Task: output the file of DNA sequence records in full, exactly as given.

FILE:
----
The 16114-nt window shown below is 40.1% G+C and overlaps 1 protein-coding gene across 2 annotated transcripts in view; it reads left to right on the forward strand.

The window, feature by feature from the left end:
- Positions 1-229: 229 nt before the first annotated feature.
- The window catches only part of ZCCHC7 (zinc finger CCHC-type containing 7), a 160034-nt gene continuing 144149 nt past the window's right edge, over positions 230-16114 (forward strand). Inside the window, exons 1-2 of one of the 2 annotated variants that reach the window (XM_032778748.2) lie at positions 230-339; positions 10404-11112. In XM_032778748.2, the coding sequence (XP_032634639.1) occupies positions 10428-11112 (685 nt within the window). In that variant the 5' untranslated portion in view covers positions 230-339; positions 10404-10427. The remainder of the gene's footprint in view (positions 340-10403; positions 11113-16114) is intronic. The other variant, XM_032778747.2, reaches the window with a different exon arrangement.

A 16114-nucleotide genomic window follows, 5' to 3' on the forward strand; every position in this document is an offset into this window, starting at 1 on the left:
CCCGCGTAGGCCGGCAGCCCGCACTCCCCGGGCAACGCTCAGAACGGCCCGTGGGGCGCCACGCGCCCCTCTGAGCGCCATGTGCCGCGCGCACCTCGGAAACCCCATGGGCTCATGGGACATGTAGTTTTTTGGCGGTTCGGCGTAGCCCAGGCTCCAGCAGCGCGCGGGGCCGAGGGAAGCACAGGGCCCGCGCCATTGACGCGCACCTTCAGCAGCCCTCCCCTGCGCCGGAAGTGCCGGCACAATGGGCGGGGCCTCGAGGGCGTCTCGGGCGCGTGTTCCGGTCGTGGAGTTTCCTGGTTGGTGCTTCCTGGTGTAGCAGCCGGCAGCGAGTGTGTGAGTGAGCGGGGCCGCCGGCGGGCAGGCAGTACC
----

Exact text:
The 16114-nt window shown below is 40.1% G+C and overlaps 1 protein-coding gene across 2 annotated transcripts in view; it reads left to right on the forward strand.

The window, feature by feature from the left end:
- Positions 1-229: 229 nt before the first annotated feature.
- The window catches only part of ZCCHC7 (zinc finger CCHC-type containing 7), a 160034-nt gene continuing 144149 nt past the window's right edge, over positions 230-16114 (forward strand). Inside the window, exons 1-2 of one of the 2 annotated variants that reach the window (XM_032778748.2) lie at positions 230-339; positions 10404-11112. In XM_032778748.2, the coding sequence (XP_032634639.1) occupies positions 10428-11112 (685 nt within the window). In that variant the 5' untranslated portion in view covers positions 230-339; positions 10404-10427. The remainder of the gene's footprint in view (positions 340-10403; positions 11113-16114) is intronic. The other variant, XM_032778747.2, reaches the window with a different exon arrangement.

A 16114-nucleotide genomic window follows, 5' to 3' on the forward strand; every position in this document is an offset into this window, starting at 1 on the left:
CCCGCGTAGGCCGGCAGCCCGCACTCCCCGGGCAACGCTCAGAACGGCCCGTGGGGCGCCACGCGCCCCTCTGAGCGCCATGTGCCGCGCGCACCTCGGAAACCCCATGGGCTCATGGGACATGTAGTTTTTTGGCGGTTCGGCGTAGCCCAGGCTCCAGCAGCGCGCGGGGCCGAGGGAAGCACAGGGCCCGCGCCATTGACGCGCACCTTCAGCAGCCCTCCCCTGCGCCGGAAGTGCCGGCACAATGGGCGGGGCCTCGAGGGCGTCTCGGGCGCGTGTTCCGGTCGTGGAGTTTCCTGGTTGGTGCTTCCTGGTGTAGCAGCCGGCAGCGAGTGTGTGAGTGAGCGGGGCCGCCGGCGGGCAGGCAGTACC